FORT DODGE – Iowa is a phenomenal place. If you don’t believe that, ask Bill Northey, the state’s secretary of agriculture.
Northey was the fourth and final speaker on Dec. 5 at the Farm News Ag Show on the Iowa Central Community College campus.
With 40 people looking on, he touted the state’s ability to produce more corn, pigs and cattle “than 3 million people can use.”
He touted the rich soil that is conducive to growing enough food, even in the 1850s to ship products to Chicago. Northey said Iowa’s productivity was, in part, why Chicago grew with new facilities to process Iowa’s ag products.
He said there continues to be more ag opportunities for Iowa as demand for corn, soybeans and swine grows around the world.
“We sometimes don’t sense how important Iowa is to folks in other countries,” Northey said.
- China is the biggest buyer of U.S. soybeans.
- Japan is the biggest buyer of U.S. pork and corn.
- Korea is a growing customer of U.S. and Iowa ag products.
Northey inferred that if Iowa couldn’t produce the amount of grains and meat it does, that impact would be felt everywhere.
“Two out of every three Iowa acres are planted in corn and soybeans,” he said. “You just don’t see that in other states. We sometimes take it for granted.”
Even Canada’s 30 million acres of small grains – wheat, millet and corn – cannot match the total tonnage that comes off Iowa’s 13.7 million acres of corn, without counting another 9 million acres in soybeans this year.
“If Iowa was a country,” Northey said, “it would be the fourth-largest corn producer in the world, behind China, the 27 countries that make up the European Union and Brazil.”
The U.S. is still the world’s leader in total corn production and Iowa produces roughly 20 percent of the U.S. total.
He said commodity prices are supported by export customers and the ethanol industry.
“No wonder we have land prices like we’ve never seen before,” Northey said.
“And it’s not just land. Goodyear invested $100 million for an expansion to its Des Moines-area tire plant, expanding its employee pool. It’s the largest tractor tire manufacturing plant in the world,” Northey said.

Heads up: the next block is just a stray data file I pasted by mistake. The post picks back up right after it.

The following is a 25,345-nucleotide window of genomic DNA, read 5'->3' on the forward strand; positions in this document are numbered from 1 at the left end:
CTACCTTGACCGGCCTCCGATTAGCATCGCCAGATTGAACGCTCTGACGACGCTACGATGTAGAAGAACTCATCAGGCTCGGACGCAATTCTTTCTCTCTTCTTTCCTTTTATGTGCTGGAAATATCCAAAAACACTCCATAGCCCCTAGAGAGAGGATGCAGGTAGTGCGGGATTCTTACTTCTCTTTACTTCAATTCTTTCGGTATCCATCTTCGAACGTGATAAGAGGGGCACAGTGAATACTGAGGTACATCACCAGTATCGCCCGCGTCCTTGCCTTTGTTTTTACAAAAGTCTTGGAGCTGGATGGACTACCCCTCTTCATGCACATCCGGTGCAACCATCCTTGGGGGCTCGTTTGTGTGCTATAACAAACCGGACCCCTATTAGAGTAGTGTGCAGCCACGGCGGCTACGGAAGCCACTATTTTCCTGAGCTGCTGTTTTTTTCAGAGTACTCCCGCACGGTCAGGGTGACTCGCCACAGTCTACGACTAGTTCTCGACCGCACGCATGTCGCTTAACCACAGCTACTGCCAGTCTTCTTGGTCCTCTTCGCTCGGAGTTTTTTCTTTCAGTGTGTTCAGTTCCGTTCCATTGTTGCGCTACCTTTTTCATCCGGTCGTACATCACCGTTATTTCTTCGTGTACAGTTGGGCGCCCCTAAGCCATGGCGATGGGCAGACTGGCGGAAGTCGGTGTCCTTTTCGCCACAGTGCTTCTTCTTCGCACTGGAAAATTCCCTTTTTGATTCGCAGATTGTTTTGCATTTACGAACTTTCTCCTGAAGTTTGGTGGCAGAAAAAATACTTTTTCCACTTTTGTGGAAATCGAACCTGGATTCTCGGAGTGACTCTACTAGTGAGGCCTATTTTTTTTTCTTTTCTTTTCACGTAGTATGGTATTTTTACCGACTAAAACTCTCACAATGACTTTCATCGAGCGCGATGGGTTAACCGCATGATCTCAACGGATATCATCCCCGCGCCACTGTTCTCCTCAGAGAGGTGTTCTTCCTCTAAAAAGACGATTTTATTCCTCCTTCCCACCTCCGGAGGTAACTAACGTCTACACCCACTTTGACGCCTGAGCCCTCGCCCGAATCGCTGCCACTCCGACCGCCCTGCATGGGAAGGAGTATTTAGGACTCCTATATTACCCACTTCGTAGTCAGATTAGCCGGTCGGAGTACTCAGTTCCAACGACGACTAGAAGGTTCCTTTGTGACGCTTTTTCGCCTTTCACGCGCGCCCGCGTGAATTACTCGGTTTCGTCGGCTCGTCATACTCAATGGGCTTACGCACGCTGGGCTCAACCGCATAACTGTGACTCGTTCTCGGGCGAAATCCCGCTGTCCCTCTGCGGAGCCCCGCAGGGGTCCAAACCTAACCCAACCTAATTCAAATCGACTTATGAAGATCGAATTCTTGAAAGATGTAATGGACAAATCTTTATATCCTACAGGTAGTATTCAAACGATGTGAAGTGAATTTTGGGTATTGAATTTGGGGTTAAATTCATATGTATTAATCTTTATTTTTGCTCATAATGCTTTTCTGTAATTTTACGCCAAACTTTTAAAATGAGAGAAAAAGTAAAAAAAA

Likewise, Pioneer has built a 400-person research facility in Johnston, because the ag economy is as vigorous as it is, he said.
Iowa’s ag economy grew, he said, even through the country’s recession, going from $12 billion sold off Iowa farms in 2006 to $30 billion in 2011.
In 2012, he said the state average corn yield fell from 172 bushels per acre to 139 due to the drought.
“We’re short of crop,” Northey said, “but one of the best stories is, we got production under tough times.”
Iowa sustained a similar drought in 1988, when the state average that year was 80 bushels per acre, he said.
Northey said in 1960, farmers had a 75.5 statewide corn yield and thought that crop-growing technology had reached its limit. Now, double that yield is typical.
“I believe there is more upside to the technology and products,” Northey said.
As an example, he said the dairy industry has robotic milkers, where cows enter the parlor when they want to be milked.
He said getting more than two or three daily milkings from a quality cow actually increases production.
In addition, the system’s sensors measure the milk for somatic cell counts and if the cow is developing mastitis, it can pinpoint which quarter of the udder is infected.
“Technology allows us to be more productive,” Northey said, “but also frees people to do more work and to work later.”
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